Statistics show business and professional firms are buying offices rather than leasing. While buying or constructing an entire building is an option for major corporations or smaller firms outside metropolitan areas, owning commercial space generally means being part of a condominium structure.
Small office buildings are the most common type of commercial condominiums. The strongest demand for this type of space is from lawyers, doctors, advertising firms, and other professional and service companies, as well as small private corporations.
From a financial point of view, the basic appeal of commercial condo space is that over the long run, owning can be considerably less expensive than leasing. While rents may be affordable in the current market, renewals over the years are likely to mean rent increases. In addition, well-located and well-maintained space can appreciate significantly throughout ownership.
Tax considerations are less favorable for owners as compared to tenants. A tenant can deduct 100 percent of rent payments as a business expense. A condominium owner can deduct only the interest on a mortgage loan, as well as depreciation (using a 39-year life). While the tax benefit of leasing may be slightly better than those from owning, the likelihood of appreciation of value should more than offset the difference.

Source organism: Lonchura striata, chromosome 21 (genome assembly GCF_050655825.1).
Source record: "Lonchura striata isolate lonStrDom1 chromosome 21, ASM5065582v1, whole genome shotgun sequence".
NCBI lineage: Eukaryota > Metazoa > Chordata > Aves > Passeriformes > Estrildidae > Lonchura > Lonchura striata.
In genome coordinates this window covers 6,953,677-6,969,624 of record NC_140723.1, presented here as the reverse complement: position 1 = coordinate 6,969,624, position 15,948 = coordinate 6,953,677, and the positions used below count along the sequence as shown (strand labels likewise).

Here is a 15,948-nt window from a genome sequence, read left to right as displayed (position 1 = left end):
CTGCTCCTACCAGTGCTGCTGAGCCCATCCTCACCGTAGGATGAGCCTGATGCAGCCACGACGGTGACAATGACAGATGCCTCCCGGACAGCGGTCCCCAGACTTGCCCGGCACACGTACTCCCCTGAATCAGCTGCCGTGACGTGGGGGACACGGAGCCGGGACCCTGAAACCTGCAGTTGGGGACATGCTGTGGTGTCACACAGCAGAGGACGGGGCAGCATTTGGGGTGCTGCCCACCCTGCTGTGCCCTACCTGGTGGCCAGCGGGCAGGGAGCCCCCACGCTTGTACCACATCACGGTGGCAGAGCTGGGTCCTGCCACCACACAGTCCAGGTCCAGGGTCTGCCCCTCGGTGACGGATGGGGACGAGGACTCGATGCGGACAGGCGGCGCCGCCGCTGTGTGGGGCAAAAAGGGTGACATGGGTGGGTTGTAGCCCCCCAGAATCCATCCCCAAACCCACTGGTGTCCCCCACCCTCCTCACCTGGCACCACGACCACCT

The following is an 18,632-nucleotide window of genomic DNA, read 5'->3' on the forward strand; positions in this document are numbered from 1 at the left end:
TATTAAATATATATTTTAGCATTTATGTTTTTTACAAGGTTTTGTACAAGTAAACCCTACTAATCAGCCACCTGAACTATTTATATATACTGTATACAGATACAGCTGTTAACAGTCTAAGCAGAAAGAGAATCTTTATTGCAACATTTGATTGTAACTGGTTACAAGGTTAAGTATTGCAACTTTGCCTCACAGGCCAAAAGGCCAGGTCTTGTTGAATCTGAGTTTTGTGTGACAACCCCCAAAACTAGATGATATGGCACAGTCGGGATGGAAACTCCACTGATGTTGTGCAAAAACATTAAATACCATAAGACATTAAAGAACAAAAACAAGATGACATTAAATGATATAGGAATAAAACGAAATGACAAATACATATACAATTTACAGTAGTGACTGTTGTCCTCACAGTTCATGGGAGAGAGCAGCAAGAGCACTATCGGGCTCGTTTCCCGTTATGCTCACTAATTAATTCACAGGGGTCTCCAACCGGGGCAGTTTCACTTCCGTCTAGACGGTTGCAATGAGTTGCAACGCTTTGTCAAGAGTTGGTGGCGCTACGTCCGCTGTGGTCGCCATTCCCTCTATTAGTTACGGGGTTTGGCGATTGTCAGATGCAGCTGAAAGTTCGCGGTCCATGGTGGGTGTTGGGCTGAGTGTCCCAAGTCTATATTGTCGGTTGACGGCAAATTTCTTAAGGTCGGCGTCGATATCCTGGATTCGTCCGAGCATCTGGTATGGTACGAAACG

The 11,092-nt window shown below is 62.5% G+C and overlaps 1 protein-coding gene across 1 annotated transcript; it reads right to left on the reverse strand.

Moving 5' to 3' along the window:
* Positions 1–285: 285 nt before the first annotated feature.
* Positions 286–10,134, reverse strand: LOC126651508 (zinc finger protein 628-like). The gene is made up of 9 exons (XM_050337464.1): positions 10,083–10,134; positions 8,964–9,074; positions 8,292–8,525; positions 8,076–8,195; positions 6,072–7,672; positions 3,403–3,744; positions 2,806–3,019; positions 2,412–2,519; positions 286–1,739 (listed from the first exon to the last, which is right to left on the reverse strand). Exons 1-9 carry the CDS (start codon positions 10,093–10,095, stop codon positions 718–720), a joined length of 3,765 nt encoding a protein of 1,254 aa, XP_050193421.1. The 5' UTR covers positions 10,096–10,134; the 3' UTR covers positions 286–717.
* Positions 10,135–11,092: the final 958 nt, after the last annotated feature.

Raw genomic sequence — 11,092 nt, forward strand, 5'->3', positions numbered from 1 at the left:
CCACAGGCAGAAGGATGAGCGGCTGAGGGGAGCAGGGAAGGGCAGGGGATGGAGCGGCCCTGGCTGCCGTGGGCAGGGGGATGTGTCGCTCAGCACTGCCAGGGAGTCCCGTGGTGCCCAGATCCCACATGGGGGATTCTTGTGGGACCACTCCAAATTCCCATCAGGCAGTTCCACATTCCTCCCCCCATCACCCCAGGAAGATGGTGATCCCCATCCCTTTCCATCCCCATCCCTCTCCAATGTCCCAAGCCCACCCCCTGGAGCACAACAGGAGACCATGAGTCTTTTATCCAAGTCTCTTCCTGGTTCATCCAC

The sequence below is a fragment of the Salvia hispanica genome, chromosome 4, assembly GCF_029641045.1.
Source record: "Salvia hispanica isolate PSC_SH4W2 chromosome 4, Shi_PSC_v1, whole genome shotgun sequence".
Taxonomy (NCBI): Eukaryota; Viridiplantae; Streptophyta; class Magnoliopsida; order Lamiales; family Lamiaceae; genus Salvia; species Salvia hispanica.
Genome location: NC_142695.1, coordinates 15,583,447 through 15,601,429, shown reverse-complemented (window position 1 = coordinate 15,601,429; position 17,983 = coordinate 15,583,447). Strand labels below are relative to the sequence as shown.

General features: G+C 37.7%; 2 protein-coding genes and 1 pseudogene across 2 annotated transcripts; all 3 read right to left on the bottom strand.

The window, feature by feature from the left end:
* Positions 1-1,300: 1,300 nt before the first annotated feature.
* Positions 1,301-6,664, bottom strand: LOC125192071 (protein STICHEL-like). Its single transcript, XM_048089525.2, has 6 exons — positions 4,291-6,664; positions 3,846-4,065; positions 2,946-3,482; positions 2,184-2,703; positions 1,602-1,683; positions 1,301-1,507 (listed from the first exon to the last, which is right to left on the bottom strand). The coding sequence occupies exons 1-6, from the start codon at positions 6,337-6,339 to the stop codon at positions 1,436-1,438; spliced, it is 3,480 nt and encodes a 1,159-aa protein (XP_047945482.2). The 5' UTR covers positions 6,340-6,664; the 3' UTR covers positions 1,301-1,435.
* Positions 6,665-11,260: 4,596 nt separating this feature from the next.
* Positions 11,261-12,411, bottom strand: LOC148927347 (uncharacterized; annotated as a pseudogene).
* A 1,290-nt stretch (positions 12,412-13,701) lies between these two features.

A further advantage of condo ownership is that it eliminates undesirable provisions that may be in a lease. For example, a landlord may have the right to relocate the tenant if a major tenant requires more space. Using an office at night or on weekends may require the tenant to pay for utilities and services. In general, small tenants have little negotiating power when negotiating a commercial lease.
Like a residential property, a commercial condominium is managed by a board of directors made up of unit owners. Certain matters may require the approval of a majority of owners, thus assuring each owner a say in any decisions affecting the building. Often the condominium charter gives the board a right of first refusal when a unit is offered for sale. In this way, control over the type of building occupants can be maintained. This arrangement frequently prevails when all occupants of the building are in the same or a related business or profession.
Changing Needs In Space
A frequent concern of small businesses or professional owners is that space requirements may change at some time in the future. In a rental building, where turnover is likely to exceed that in a condominium, a tenant is more likely to be able to adjust its space requirements. In the case of a condominium, an owner anticipating a future need for more space can buy a larger space initially and lease it short-term until required (assuming leasing is permitted). However, it may be more difficult to obtain additional space if needed.
Cooperative Office Buildings
Cooperative office buildings became feasible only after a 1986 tax law permitted business corporations to qualify as “tenant-stockholders” eligible to deduct taxes and interest payments.
One major difference between a cooperative and a condominium is that a co-op board of directors has the right to disapprove a proposed buyer, whereas a condo board only has a right of first refusal. Thus, cooperative ownership gives greater assurance that tenants will occupy a building in a similar business or related lines of business if that is the intention of the owners.